• How we must not teach AI our biases.

Moderator

Betsy Sirk, Information Technology and Section 508 Program Manager, National Aeronautics and Space Administration (NASA)

Panelists

AI Empowerment & Fairness, Japan

2019/08/30

For the American Expert Speaker Program of the U.S. Department of State, I will give 3 presentations and participate in roundtable discussions in Tokyo, Fukuoka, and Beppu, Japan, from September 7 through September 23, 2019.

For two of them, I will focus on Artificial Intelligence (AI) empowerment and fairness for people with disabilities, especially how AI empowers companies to hire a more diverse workforce. This will include the work of my colleague, Frances West, author of Authentic InclusionTM: Drives Disruptive Innovation.

For one of them, I will focus on the functions and activities of the Eunice Kennedy Shriver Center and its INDEX Program, which I direct, as part of a larger discussion about independent living, the Internet of Things, and AI for people with disabilities. This will include my EasyText.AI research.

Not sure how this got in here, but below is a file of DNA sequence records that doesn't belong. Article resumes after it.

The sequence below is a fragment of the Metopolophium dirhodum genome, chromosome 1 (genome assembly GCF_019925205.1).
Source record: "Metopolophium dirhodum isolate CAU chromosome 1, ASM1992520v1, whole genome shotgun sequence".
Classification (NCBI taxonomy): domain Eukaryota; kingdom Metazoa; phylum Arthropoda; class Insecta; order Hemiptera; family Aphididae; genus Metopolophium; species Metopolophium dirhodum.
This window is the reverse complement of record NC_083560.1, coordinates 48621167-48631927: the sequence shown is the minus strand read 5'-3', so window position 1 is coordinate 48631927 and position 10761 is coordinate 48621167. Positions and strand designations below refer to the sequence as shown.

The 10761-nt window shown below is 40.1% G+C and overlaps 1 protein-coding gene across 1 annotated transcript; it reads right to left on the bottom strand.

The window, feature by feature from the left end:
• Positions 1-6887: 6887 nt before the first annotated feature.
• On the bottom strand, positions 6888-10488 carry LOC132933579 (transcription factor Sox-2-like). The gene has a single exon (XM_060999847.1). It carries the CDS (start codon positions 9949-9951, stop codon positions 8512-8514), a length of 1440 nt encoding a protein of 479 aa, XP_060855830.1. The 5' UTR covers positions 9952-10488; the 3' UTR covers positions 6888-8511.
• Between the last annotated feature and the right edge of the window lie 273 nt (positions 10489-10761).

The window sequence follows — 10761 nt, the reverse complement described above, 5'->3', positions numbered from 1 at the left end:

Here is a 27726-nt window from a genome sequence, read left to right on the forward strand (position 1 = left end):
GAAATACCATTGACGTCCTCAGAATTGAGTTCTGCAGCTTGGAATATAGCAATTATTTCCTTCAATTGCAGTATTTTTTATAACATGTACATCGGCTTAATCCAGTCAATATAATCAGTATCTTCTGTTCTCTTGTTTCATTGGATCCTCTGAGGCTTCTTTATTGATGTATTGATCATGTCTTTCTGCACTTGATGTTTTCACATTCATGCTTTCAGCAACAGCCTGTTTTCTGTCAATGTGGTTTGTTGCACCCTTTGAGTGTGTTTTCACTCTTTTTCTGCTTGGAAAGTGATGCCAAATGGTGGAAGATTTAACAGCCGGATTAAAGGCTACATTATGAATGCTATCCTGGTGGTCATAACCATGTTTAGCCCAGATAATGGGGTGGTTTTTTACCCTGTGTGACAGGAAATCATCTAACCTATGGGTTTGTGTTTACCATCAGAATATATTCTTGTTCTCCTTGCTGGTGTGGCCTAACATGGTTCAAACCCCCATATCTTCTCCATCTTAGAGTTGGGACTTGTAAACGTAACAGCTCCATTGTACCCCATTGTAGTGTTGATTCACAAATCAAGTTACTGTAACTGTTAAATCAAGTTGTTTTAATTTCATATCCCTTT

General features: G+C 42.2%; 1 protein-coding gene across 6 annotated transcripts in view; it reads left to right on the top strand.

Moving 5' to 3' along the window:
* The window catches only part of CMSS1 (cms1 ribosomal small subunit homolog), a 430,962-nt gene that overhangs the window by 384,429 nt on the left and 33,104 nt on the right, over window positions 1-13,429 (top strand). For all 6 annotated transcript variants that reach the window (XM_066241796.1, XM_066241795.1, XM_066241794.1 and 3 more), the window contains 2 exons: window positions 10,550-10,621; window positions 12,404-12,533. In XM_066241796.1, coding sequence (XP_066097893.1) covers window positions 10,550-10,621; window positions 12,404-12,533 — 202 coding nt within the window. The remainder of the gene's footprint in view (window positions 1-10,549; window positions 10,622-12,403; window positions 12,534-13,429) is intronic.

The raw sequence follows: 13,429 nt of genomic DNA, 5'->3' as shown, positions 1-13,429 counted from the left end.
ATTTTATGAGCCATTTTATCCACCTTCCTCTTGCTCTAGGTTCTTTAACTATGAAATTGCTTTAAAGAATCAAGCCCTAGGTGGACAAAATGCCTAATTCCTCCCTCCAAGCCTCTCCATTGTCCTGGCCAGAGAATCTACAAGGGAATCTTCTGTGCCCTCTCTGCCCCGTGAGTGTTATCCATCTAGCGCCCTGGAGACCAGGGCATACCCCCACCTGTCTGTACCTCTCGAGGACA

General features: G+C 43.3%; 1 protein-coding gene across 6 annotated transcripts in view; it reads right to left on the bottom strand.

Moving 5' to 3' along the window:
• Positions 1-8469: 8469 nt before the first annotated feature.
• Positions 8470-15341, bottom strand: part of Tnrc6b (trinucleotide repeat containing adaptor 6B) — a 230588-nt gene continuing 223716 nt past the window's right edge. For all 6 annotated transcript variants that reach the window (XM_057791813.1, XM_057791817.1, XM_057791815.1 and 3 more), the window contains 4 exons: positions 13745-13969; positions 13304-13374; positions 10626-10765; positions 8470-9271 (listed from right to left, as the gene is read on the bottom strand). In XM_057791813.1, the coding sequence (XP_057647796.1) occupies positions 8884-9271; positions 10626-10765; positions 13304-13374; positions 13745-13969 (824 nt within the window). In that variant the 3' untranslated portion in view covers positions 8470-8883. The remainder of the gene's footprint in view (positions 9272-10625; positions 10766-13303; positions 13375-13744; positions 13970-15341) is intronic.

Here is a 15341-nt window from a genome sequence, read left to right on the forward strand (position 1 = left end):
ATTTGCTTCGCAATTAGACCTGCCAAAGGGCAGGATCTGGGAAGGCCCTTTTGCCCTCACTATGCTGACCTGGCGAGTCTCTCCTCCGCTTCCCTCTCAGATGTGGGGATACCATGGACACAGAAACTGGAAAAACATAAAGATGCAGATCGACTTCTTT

These activities are arranged and sponsored by the:

I am greatly honored that my presentations will be introduced by and/or the discussions will be moderated by the esteemed:

  • Ms. Kelsey De Rinaldis, Program Development Officer, Public Affairs Section, U.S. Embassy Tokyo
    • Audience: 5 to 10 NPO representatives, chief staff members of business entities, and researchers who work promoting using AI for accessibility.
  • Dr. Ken’ichiro Takashiba, Director of the Joint Surgery Center, Fukuoka Mirai Hospital / Vice-Chairperson, Fukuoka Triathlon 2019
    • Audience: about 60 rehabilitation and medical staff and doctors.
  • Mr. Hidekazu Goto, Chairperson of the Board of Directors, NPO Center for Independent Living Support Oita / International Visitor Leadership Program in 2018 on Accessibility and Inclusion